Out with the Old and in with the New—How taking the time to release the past can pay off in the long run.
As we get closer to the end of 2020, it's a good time to look at personal goals and decide on plans for 2021. If you are someone who went through a divorce this year, you may still be surrounded by constant reminders of your ex and marriage. That life is part of your past now, and it may be time to think about letting go so that you can move forward. Here is how taking time to release the past can pay off in the long run.
Getting Rid of Barriers
Getting out of a marriage that isn’t working can be a relief, but there will most likely be a lot of residual emotions. It will take time to get adjusted to your new surroundings and life without your ex. Once you do, you may want to take stock of your thoughts and emotions and assess whether they are holding you back. Ruminating over the divorce and other painful experiences you had during the relationship can be counterproductive. If you are dwelling on things that can't be changed, you may need to look where your mind is taking you. By working with a therapist or post-divorce support group, you can get the insight you need to process the emotions from the divorce and move forward with your new life.
Changing Your Space
When you got divorced, you may have moved into a new place or kept the one you lived in with your ex. In either case, what you see in your home every day is going to be on your mind. If you kept your wedding photo album and other mementos of your life together because your children may want them one day, find a storage box and put them inside it. That goes for everything else that may be related to the marriage. If there are items you no longer need, donate, or sell them. The less you have to remind you of the past, the better. If you still have your old furniture, rearrange it, refinish it, or if it’s in your budget, sell what you have and buy new pieces. You can use the process of going through your home and cleaning out remnants of the past to reorder your new environment. As you find these physical objects, you can think of where they came from and release them from your life.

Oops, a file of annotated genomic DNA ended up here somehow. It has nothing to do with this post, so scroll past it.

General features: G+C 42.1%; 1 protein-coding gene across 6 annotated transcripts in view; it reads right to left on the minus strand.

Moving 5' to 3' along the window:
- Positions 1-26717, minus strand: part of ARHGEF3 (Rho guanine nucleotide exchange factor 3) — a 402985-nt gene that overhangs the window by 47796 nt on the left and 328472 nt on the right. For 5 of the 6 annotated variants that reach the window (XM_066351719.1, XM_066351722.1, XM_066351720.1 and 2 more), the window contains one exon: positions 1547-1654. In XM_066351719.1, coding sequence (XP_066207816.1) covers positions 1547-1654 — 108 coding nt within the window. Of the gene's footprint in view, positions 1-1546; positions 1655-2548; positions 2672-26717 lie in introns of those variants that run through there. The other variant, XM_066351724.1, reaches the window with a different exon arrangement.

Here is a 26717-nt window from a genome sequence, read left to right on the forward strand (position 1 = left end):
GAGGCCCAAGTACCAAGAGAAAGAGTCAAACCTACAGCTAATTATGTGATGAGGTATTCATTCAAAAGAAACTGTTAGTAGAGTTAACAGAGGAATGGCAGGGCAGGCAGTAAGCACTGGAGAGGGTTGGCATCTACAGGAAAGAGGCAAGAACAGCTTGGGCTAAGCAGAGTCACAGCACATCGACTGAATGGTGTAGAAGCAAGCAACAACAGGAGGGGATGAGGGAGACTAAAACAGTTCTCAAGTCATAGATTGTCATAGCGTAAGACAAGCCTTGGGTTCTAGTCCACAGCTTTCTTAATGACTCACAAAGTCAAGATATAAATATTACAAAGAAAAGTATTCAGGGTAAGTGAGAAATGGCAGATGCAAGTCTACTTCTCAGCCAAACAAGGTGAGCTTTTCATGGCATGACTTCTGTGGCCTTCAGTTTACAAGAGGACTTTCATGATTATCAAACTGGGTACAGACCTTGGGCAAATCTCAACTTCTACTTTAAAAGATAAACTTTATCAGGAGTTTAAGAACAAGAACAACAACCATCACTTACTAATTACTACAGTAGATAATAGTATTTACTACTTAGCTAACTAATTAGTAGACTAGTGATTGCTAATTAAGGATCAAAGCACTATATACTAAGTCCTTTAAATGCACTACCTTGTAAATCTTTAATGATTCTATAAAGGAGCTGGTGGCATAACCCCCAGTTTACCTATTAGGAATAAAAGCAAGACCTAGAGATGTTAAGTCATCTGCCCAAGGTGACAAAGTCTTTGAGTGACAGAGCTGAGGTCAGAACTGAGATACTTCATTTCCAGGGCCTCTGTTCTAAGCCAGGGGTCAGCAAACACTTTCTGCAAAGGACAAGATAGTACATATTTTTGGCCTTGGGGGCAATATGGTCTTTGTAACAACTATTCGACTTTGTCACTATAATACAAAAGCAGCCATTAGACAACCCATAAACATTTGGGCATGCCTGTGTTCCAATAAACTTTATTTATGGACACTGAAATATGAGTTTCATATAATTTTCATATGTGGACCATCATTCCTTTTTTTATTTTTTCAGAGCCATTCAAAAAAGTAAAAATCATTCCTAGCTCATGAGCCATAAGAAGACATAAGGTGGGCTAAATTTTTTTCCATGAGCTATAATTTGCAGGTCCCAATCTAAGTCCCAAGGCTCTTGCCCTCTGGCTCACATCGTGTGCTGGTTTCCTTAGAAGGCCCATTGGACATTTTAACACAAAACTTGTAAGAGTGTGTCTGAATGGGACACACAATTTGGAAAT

Changing Your Relationships
After a divorce, your relationships with certain people can change dramatically. Some longtime friends may drop out of the picture due to their allegiance to your ex, while others may step up to be closer to you in your time of need. You may also recognize that some of your friendships only worked when you were in an unhappy marriage. As you begin to make changes and clear out old thinking patterns, emotions, and ways of doing things, some people may not fit into your new life. For example, you and a friend may have had a connection based on being in unhappy relationships. Now that you have divorced, you may no longer have as much in common with one another. As you remove items and negative thoughts and emotions from your life, you may find that some of your connections and friendships may have run their course as well.
Karyn Youso of First Look Family Law is a trained Wisconsin attorney, Collaborative Attorney, and mediator. She has extensive experience assisting clients before, during, and after Wisconsin divorce cases and can help you understand your options and find the right resources.